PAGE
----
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AstraZeneca with its global biologics research and development arm MedImmune has entered a co-development and commercialisation agreement with France-based Innate Pharma.

Under the deal, the companies will involve in the development of Innate Pharma’s proprietary anti-NKG2A antibody, IPH2201, including in combination with MEDI4736, an anti-PD-L1 immune checkpoint inhibitor developed by MedImmune.

As part of the deal, Innate Pharma will receive cash payments of up to $1.27bn, in addition to the double digit royalties on sales.

Innate Pharma co-founder and CEO Hervé Brailly said: “This agreement allows Innate Pharma to broaden and accelerate the development of IPH2201, while preserving our innovative development plan.”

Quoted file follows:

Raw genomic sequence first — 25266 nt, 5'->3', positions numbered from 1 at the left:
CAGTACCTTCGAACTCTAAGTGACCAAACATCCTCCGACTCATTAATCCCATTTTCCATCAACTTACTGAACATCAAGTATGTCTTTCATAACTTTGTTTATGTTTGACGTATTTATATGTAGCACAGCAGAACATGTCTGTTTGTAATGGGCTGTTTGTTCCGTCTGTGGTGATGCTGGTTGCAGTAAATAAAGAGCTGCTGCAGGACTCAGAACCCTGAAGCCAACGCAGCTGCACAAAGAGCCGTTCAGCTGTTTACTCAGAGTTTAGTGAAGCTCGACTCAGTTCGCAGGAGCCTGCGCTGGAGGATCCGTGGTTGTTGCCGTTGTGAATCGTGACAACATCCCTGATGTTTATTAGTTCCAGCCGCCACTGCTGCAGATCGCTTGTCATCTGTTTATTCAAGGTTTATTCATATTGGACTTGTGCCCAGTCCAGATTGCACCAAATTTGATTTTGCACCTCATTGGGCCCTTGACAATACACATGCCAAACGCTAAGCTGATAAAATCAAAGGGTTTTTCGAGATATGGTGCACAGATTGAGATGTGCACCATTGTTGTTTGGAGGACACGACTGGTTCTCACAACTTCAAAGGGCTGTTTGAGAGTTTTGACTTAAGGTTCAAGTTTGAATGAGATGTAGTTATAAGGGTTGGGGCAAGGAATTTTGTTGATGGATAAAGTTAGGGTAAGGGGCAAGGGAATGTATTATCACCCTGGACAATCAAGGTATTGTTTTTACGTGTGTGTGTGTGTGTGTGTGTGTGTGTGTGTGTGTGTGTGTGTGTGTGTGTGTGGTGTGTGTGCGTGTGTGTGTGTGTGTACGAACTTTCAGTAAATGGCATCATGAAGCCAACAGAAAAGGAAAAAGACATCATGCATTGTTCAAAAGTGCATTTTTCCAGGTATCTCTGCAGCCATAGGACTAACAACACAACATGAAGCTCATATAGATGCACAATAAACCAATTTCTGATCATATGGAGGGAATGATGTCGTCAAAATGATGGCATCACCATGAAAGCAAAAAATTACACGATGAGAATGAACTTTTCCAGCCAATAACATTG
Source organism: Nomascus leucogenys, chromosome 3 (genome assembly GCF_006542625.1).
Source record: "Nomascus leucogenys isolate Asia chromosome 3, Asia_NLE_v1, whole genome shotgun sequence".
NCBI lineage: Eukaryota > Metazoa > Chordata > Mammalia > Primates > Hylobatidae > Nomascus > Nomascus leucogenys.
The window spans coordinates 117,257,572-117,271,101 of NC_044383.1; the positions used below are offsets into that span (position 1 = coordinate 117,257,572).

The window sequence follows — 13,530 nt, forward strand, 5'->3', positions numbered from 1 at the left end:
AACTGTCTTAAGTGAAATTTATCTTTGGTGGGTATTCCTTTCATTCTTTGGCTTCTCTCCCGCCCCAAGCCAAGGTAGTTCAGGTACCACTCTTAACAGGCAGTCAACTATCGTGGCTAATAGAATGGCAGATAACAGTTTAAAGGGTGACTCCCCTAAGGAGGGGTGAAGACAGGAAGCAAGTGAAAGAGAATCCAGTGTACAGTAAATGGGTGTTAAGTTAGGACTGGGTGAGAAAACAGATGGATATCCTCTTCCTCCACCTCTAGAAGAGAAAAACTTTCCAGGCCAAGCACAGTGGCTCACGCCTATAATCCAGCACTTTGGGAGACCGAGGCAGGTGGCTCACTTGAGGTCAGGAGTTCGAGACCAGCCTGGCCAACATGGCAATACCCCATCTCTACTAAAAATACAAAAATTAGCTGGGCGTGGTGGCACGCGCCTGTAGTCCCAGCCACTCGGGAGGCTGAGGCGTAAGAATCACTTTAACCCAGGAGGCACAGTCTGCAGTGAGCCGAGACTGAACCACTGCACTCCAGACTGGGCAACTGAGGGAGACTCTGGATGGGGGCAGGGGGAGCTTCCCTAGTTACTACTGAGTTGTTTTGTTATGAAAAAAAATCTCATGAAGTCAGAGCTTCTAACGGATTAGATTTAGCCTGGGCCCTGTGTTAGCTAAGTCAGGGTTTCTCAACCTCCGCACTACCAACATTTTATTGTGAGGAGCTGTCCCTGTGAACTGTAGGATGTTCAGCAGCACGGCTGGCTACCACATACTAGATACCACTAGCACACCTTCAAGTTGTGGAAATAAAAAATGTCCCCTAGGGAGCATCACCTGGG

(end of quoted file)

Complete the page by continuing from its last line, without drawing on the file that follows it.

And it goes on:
Under the agreement, Innate Pharma will secure an initial payment of around $250m, including a consideration for the exclusive global rights to AstraZeneca to co-develop and commercialise IPH2201 in combination with MEDI4736 and access to IPH2201 in monotherapy and other combinations in certain areas.

Innate will also receive a further $100m prior to initiation of Phase III development and additional regulatory and sales-related milestones of up to $925m.

Initially, the development plans include Phase II combination clinical trials with MEDI4736 in solid tumours.

It will also comprise multiple Phase II trials planned by Innate to study IPH2201 both as monotherapy and in combination with currently approved treatments across a range of cancers and development of associated biomarkers.

AstraZenec CEO Pascal Soriot said: “We are pleased to collaborate with Innate Pharma to bring this prospective first-in-class treatment to cancer patients, further strengthening our broad immuno-oncology pipeline.”

Subject to customary terms and conditions, the transaction is expected to become effective in the second quarter of this year.

Image: AstraZeneca’s R&D site in Mölndal, Sweden. Photo: courtesy of Erik031.